Competitive funding in North Rhine-Westphalia: Advantages and drawbacks of a novel delivery system for cluster policies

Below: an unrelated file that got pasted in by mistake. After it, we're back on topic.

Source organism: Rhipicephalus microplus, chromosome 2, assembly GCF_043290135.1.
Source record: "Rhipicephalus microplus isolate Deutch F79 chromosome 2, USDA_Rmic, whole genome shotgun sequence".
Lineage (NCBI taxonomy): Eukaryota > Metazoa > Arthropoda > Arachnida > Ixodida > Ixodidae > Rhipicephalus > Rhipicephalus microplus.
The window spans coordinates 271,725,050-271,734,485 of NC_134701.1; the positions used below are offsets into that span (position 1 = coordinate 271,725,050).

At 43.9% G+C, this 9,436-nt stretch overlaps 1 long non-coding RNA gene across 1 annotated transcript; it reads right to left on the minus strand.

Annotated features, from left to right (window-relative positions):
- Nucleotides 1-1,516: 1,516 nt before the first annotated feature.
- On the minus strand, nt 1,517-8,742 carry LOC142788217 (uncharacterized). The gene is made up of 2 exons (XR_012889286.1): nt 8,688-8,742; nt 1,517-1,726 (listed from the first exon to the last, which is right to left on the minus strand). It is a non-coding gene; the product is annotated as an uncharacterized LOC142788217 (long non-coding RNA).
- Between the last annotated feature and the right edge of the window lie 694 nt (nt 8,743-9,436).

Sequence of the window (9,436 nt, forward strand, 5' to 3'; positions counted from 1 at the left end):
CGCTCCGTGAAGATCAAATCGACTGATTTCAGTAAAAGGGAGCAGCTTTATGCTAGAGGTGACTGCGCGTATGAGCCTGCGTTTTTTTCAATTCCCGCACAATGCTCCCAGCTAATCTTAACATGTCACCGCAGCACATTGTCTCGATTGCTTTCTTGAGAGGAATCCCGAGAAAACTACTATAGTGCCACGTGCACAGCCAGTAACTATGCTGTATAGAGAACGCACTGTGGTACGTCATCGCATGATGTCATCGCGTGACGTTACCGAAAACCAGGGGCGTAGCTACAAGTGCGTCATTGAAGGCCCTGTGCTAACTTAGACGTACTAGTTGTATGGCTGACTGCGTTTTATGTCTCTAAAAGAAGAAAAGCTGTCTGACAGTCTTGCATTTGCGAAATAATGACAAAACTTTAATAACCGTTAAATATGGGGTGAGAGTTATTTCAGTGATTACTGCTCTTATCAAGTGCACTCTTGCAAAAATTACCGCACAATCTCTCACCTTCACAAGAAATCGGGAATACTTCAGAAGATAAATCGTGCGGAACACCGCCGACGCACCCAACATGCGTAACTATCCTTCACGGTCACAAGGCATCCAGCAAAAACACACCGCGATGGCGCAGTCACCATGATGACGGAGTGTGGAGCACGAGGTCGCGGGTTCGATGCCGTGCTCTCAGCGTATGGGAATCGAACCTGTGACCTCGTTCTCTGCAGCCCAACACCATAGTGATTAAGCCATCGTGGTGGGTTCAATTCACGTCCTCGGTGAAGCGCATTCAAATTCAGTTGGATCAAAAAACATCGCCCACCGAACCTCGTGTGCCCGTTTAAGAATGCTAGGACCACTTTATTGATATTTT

Purpose: This paper aims to examine a cluster-based strategy implemented in the German federal state of North Rhine-Westphalia under the 2007-2013 ""Regional Competitiveness and Employment"" programme. Departing from traditional discretionary approaches, a substantial share of the funds was now allocated on a competitive basis. The authors analyse the resulting distribution of funds across stakeholders and sub-regions and try to assess the pros and cons of this process, which constitutes a novel delivery system for cluster policies. Design/methodology/approach: Following a literature review, the paper applies two sets of regression models to explain the distribution of funds under the new policy delivery system. Interviews with stakeholders provide evidence on the efficacy and efficiency of the competitive funding process. Findings: The changes introduced in the 2007-2013 funding period benefit universities and research organisations, as well as intermediary organisations, whereas the private sector and especially small firms capture a rather small piece of the pie. Contrary to the ""innovation paradox"" hypothesis, structurally weak sub-regions did not lose out in state-wide funding contests. The presence of universities with an overall high volume of third-party funding is the key variable explaining the spatial distribution of funds. This interview evidence identifies the duration of the selection process and its administrative complexity as main weaknesses, which the authors attribute to bureaucratic rationality on different levels. Originality/value: This is the first analysis of a competitive funding scheme at the sub-national level, using the German federal state of North Rhine-Westphalia as a case study. It sheds light on the mechanisms of funding allocation in the 2007-2013 funding period of the European Union's cohesion policy, which was reoriented towards supporting regional competitiveness and employment in response to the Lisbon Agenda. While competitive funding is still seen as mobilising regional stakeholders and improving the quality of projects and the selection process, these findings highlight administrative complexity as a main deficiency, which has partly been addressed in the 2014-2020 funding period.